Nvidia buying ARM? Last week we heard Softbank was selling (so much for the 100 year vision) and now, apparently, Nvidia might be buying. This would put both of the two strategic megatrends that Intel missed into the same company - GPU/ML in Nvidia and mobile in ARM. (Also this week, Nvidia's market cap passed Intel's). Link
Movie windowing finally unlocks? We've been talking about 'day and date' releases for at least a decade, but the short-term money from putting movies in cinemas first was too good for studios to give up, and the theatres had bargaining power. Now cinemas are closed, probably until next year, so Hollywood is starting to collapse the theatrical window - Universal has done a deal with AMC to put films online after 17 days instead of 70. A lot of consumer habits and entrenched business models are being broken right now. But also - what movies can really be made right now? What does next year's pipeline look like? What happens to summer tent-pole blockbusters if we skip not just one summer but two? How does Netflix do a Bezos on the studios? Link
Google WFH until next summer. Google plans for staff to carry on working from home until the summer of 2021. Add to your file of 'when do we get back to normal?' Link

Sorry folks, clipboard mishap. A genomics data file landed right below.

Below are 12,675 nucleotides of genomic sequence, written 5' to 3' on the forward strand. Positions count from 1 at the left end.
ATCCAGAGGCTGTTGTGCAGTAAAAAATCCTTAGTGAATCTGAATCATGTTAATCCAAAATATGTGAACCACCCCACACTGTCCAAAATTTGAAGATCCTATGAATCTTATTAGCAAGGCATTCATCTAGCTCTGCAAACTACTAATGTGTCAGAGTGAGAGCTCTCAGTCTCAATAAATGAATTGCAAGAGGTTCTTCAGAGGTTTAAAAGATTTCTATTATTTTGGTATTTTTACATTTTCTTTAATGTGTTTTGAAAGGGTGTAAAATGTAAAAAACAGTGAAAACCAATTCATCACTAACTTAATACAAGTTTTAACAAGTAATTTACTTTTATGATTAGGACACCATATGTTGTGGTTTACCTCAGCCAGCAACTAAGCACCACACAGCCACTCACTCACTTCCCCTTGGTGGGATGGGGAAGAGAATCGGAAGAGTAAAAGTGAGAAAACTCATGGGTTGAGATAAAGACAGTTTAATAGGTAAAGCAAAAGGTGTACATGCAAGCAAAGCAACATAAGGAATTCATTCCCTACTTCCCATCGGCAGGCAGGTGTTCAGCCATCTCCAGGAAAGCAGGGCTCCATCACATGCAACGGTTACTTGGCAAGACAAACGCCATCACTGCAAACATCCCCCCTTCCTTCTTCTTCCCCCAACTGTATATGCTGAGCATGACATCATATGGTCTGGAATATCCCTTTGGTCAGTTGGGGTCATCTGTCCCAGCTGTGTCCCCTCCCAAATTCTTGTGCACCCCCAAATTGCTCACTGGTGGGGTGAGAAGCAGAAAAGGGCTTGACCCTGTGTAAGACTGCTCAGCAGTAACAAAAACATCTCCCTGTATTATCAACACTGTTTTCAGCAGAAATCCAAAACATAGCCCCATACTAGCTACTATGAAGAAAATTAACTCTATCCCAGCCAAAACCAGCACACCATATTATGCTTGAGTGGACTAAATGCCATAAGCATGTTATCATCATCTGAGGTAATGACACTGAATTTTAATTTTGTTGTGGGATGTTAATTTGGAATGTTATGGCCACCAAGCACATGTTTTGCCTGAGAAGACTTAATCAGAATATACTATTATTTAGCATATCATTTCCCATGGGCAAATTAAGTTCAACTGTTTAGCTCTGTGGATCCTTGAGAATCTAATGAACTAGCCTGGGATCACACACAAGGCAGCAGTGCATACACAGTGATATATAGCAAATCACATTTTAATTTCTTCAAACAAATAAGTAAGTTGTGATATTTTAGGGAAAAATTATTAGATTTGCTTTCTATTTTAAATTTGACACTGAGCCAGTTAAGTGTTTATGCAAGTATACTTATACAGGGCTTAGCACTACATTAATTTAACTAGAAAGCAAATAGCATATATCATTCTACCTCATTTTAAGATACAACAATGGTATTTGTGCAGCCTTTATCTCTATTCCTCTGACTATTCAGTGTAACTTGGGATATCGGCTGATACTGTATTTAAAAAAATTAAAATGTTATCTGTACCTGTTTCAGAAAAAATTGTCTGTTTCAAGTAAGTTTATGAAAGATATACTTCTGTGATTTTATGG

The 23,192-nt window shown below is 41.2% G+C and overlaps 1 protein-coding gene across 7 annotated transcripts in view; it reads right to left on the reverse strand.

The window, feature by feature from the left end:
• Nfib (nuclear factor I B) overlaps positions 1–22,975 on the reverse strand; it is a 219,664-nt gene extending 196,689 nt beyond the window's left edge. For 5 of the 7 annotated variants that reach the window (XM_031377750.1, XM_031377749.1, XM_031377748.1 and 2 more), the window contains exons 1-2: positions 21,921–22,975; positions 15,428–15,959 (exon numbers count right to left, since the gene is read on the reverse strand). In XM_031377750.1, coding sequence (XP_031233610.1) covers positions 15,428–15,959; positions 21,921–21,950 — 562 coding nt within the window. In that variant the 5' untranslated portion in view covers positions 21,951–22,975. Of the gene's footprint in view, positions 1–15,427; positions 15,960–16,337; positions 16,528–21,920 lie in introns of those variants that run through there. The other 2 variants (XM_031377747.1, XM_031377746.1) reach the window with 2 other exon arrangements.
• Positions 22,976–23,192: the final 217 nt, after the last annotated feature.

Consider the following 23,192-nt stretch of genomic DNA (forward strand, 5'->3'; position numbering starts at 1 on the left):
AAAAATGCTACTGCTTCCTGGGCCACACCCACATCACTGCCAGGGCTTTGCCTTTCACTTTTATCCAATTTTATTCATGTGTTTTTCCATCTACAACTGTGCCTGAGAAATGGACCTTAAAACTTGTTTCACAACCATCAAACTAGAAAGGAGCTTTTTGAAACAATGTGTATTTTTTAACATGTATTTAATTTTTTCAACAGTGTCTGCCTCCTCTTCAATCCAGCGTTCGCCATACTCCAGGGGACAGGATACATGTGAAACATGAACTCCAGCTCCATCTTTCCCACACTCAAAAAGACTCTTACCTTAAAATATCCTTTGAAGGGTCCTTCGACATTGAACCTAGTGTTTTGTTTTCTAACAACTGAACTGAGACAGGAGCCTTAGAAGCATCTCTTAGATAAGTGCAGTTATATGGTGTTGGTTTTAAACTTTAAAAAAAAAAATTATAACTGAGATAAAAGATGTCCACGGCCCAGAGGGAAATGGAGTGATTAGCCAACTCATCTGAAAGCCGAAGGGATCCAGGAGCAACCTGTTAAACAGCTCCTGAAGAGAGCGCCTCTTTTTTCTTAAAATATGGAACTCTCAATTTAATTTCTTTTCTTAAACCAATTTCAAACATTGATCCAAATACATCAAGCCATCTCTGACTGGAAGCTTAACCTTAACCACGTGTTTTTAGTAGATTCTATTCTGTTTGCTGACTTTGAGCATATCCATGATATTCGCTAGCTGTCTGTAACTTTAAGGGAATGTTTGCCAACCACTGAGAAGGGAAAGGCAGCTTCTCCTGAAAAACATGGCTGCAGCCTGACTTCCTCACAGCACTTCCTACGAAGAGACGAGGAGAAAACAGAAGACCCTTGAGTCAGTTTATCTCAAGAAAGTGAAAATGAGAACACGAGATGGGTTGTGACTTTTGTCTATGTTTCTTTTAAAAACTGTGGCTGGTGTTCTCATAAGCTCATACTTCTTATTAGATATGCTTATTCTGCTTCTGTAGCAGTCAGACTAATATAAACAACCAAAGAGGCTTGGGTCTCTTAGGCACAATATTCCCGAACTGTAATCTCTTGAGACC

Australia makes tech subsidise newspapers? Australia has a draft plan to tax Google and Facebook to subsidise newspapers, on a 'public good' rationale. There's some sense there, but they've made this nonsensical by constructing a theory that they should be paying to link to newspaper content as a business relationship, and the only reason they don't pay is their monopoly. This idiocy also crops up in Europe. The real reasons they don't and can't pay: there are generally few or no ads on news links, and if they paid a share of all revenue to anyone they link to that wouldn't just be newspapers - it would also be anyone who got traffic from them, so Google would have to pay anti-vaxers if they got get enough traffic. And how would advertising itself work, if Google had to pay Expedia to send it organic traffic? If you think Google should be taxed to subsidise news as a public good, fine, but call it that - don't invent imaginary, irrational business models. Link